The most challenging part has to do with expansion and capital needed for the business- since agribusiness is generally capital and labour intensive. Against all odds what’s satisfying about agribusiness is identifying problems that spring up from time to time, putting in place combating strategies and actually seeing positive results in respect to that.

What challenges did you face while starting up and what decisions and choices did you make to manage the challenges?

Hmmm… That’s a whole lot you know? but let me share a few of them. Initially, financing the business was the first issue, how to convince was next – how do I convince the identified sources to invest in the business? There was a dramatic incident which could have totally discouraged me from starting but I thank God I didn’t let that pose as a limitation, it was when a supposed expertise in the field who I expected to be a mentor was just after how much he could swindle out of me. Well, lessons were learnt and business had to go on. That’s what challenges are called right? (Laughs)….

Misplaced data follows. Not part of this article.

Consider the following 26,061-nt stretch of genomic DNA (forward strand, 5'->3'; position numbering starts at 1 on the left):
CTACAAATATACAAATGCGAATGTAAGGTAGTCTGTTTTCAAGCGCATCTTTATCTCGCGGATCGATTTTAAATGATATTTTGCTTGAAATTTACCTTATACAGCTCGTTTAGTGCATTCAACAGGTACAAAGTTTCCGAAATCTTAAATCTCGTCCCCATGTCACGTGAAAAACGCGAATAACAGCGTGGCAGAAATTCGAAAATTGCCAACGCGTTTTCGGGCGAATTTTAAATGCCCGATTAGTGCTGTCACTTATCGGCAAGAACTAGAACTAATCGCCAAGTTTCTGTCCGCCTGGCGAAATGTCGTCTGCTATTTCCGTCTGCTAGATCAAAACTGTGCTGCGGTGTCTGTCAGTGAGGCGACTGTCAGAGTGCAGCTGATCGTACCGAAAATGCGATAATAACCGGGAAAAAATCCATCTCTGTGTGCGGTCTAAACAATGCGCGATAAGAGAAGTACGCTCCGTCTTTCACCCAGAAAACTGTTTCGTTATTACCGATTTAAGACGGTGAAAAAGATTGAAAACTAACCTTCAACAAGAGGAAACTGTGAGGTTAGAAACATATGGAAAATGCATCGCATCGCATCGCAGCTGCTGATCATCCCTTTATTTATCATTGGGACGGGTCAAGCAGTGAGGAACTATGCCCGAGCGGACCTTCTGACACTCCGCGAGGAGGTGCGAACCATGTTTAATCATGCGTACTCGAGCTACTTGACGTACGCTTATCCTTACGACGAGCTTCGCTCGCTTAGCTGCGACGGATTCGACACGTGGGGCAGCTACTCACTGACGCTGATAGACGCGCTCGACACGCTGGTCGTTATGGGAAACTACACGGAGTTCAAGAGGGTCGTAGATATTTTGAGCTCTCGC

Photo credit: Tolulope Aina

I chose not to back down, though challenges kept on popping up. The more they kept popping up, the more combating strategies were put in place. But then the beauty of it all is after much effort in trying to make things work out, you begin to yield positive results and those that looked down on you begin to appreciate you, people begin to acknowledge you as a source of motivation to others, a problem solver and a motivation to both young and old, these to me are priceless.

It’s not just about starting a business and keeping it moving, it is how much lives one can touch on the way up the ladder. Above all, focus, perseverance, hard work (with smart work as an active ingredient) and most importantly God’s grace is what has kept this business going.

How have the choices and decisions you made helped in the success of your business?

Choices like how to process the best quality of ‘Gari’, how to make it available for an affordable price, and what packaging material should be used, the form of packaging, size of the packaging, the target market among others. The decisions made were made based on the most cost-effective options that would benefit both the target market and the business. As an Agricultural Economist, I am concerned about minimizing cost, providing the product at an affordable price and still make the desired profit.